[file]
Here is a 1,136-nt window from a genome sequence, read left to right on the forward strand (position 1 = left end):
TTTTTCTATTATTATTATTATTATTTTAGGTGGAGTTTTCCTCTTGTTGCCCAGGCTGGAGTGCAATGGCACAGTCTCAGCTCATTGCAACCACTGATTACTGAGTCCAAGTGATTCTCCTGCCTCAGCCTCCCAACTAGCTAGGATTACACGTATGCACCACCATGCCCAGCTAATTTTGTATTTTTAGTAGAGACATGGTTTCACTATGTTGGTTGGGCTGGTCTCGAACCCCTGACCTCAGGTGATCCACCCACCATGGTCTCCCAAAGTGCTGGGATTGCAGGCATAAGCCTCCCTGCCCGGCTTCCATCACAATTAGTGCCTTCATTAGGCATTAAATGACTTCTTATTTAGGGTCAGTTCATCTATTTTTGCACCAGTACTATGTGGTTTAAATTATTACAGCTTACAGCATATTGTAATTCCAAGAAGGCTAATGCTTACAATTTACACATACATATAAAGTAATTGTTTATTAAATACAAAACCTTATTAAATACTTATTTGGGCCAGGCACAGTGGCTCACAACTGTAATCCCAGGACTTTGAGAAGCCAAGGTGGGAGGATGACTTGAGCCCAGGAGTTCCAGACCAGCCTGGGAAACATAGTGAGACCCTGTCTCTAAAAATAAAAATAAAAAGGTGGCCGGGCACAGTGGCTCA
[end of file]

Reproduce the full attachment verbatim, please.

Here is a 1,136-nt window from a genome sequence, read left to right on the forward strand (position 1 = left end):
TTTTTCTATTATTATTATTATTATTTTAGGTGGAGTTTTCCTCTTGTTGCCCAGGCTGGAGTGCAATGGCACAGTCTCAGCTCATTGCAACCACTGATTACTGAGTCCAAGTGATTCTCCTGCCTCAGCCTCCCAACTAGCTAGGATTACACGTATGCACCACCATGCCCAGCTAATTTTGTATTTTTAGTAGAGACATGGTTTCACTATGTTGGTTGGGCTGGTCTCGAACCCCTGACCTCAGGTGATCCACCCACCATGGTCTCCCAAAGTGCTGGGATTGCAGGCATAAGCCTCCCTGCCCGGCTTCCATCACAATTAGTGCCTTCATTAGGCATTAAATGACTTCTTATTTAGGGTCAGTTCATCTATTTTTGCACCAGTACTATGTGGTTTAAATTATTACAGCTTACAGCATATTGTAATTCCAAGAAGGCTAATGCTTACAATTTACACATACATATAAAGTAATTGTTTATTAAATACAAAACCTTATTAAATACTTATTTGGGCCAGGCACAGTGGCTCACAACTGTAATCCCAGGACTTTGAGAAGCCAAGGTGGGAGGATGACTTGAGCCCAGGAGTTCCAGACCAGCCTGGGAAACATAGTGAGACCCTGTCTCTAAAAATAAAAATAAAAAGGTGGCCGGGCACAGTGGCTCA